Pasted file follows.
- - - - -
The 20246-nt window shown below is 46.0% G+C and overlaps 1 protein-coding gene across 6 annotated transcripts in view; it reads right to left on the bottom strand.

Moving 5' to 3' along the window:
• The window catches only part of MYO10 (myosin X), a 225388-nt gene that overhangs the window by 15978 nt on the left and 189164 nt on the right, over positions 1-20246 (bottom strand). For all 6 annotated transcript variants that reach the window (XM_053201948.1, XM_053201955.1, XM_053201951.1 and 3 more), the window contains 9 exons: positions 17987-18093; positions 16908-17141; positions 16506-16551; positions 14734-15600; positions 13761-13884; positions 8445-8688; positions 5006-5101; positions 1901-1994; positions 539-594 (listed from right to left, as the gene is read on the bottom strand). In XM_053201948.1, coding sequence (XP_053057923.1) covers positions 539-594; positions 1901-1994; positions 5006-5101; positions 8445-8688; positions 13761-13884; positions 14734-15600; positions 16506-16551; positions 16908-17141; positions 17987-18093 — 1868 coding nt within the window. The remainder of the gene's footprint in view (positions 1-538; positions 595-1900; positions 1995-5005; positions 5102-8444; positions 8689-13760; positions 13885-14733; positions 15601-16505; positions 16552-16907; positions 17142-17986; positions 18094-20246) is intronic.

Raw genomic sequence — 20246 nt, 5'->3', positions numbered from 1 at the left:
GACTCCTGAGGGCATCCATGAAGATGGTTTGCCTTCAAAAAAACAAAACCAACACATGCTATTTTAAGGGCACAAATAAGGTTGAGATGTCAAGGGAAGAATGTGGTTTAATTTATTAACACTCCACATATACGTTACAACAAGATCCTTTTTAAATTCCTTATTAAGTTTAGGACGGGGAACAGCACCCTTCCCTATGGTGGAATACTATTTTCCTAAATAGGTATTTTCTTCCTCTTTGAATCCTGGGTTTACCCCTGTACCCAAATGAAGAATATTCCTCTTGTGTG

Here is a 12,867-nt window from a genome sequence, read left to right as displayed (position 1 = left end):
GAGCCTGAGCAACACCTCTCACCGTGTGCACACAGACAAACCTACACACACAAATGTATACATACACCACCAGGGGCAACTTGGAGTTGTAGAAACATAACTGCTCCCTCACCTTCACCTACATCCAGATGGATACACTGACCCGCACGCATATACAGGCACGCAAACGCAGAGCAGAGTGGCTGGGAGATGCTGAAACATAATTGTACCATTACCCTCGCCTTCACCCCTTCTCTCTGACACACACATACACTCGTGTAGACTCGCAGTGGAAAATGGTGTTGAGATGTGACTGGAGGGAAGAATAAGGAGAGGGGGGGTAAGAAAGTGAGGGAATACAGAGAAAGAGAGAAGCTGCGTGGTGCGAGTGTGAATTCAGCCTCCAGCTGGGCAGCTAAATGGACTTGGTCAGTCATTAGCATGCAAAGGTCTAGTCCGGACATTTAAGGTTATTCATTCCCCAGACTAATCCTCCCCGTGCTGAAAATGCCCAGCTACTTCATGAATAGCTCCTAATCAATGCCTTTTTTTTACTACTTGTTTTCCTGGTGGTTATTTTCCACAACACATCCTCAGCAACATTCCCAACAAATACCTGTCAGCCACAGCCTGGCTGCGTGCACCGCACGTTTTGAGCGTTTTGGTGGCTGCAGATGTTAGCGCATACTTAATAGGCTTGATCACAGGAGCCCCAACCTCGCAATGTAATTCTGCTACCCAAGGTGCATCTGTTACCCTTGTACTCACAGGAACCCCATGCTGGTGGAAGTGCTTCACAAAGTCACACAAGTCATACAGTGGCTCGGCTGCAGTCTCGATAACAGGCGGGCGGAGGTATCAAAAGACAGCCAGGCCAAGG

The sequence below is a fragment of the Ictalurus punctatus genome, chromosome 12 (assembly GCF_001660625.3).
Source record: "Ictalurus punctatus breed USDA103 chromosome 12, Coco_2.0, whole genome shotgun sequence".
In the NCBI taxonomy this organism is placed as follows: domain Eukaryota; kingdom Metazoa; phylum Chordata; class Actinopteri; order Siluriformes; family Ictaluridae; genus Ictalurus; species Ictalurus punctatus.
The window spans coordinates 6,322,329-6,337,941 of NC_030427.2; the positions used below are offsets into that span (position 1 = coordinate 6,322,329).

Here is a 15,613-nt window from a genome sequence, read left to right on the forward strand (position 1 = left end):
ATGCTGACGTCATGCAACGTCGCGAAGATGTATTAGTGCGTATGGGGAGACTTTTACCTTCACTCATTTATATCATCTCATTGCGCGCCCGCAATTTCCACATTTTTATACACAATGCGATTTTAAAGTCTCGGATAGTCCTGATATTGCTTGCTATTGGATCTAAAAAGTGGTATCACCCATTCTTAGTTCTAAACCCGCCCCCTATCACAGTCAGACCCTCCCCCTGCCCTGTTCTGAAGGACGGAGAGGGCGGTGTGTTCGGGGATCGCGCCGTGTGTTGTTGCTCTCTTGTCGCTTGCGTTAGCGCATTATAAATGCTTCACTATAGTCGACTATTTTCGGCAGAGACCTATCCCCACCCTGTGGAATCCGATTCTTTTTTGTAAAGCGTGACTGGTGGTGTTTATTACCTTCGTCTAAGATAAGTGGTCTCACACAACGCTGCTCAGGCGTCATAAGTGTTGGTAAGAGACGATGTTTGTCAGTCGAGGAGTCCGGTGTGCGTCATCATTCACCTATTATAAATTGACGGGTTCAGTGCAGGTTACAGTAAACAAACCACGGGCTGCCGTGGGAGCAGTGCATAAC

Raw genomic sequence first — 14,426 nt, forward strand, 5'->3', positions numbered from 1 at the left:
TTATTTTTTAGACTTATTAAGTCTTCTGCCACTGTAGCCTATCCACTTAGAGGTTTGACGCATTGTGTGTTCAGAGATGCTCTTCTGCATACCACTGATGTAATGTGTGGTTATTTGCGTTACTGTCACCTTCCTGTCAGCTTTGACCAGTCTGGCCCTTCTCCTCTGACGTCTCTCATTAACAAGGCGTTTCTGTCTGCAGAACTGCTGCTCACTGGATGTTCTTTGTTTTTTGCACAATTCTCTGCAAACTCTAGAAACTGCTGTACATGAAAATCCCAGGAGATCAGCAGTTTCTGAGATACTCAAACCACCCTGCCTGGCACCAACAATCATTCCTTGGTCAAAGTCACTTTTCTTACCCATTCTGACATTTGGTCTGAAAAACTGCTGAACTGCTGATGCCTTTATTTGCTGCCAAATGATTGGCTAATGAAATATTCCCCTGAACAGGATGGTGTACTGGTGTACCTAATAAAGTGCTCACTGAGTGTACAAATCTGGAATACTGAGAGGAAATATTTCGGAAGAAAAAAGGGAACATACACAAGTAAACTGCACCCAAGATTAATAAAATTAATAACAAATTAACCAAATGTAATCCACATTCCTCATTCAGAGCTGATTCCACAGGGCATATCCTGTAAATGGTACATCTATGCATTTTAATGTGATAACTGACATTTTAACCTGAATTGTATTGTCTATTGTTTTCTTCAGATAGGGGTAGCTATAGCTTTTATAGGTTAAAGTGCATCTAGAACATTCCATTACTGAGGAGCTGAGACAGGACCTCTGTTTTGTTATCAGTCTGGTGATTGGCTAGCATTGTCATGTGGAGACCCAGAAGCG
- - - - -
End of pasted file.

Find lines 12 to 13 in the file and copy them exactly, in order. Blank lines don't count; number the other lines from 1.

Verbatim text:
Here is a 15,613-nt window from a genome sequence, read left to right on the forward strand (position 1 = left end):
ATGCTGACGTCATGCAACGTCGCGAAGATGTATTAGTGCGTATGGGGAGACTTTTACCTTCACTCATTTATATCATCTCATTGCGCGCCCGCAATTTCCACATTTTTATACACAATGCGATTTTAAAGTCTCGGATAGTCCTGATATTGCTTGCTATTGGATCTAAAAAGTGGTATCACCCATTCTTAGTTCTAAACCCGCCCCCTATCACAGTCAGACCCTCCCCCTGCCCTGTTCTGAAGGACGGAGAGGGCGGTGTGTTCGGGGATCGCGCCGTGTGTTGTTGCTCTCTTGTCGCTTGCGTTAGCGCATTATAAATGCTTCACTATAGTCGACTATTTTCGGCAGAGACCTATCCCCACCCTGTGGAATCCGATTCTTTTTTGTAAAGCGTGACTGGTGGTGTTTATTACCTTCGTCTAAGATAAGTGGTCTCACACAACGCTGCTCAGGCGTCATAAGTGTTGGTAAGAGACGATGTTTGTCAGTCGAGGAGTCCGGTGTGCGTCATCATTCACCTATTATAAATTGACGGGTTCAGTGCAGGTTACAGTAAACAAACCACGGGCTGCCGTGGGAGCAGTGCATAAC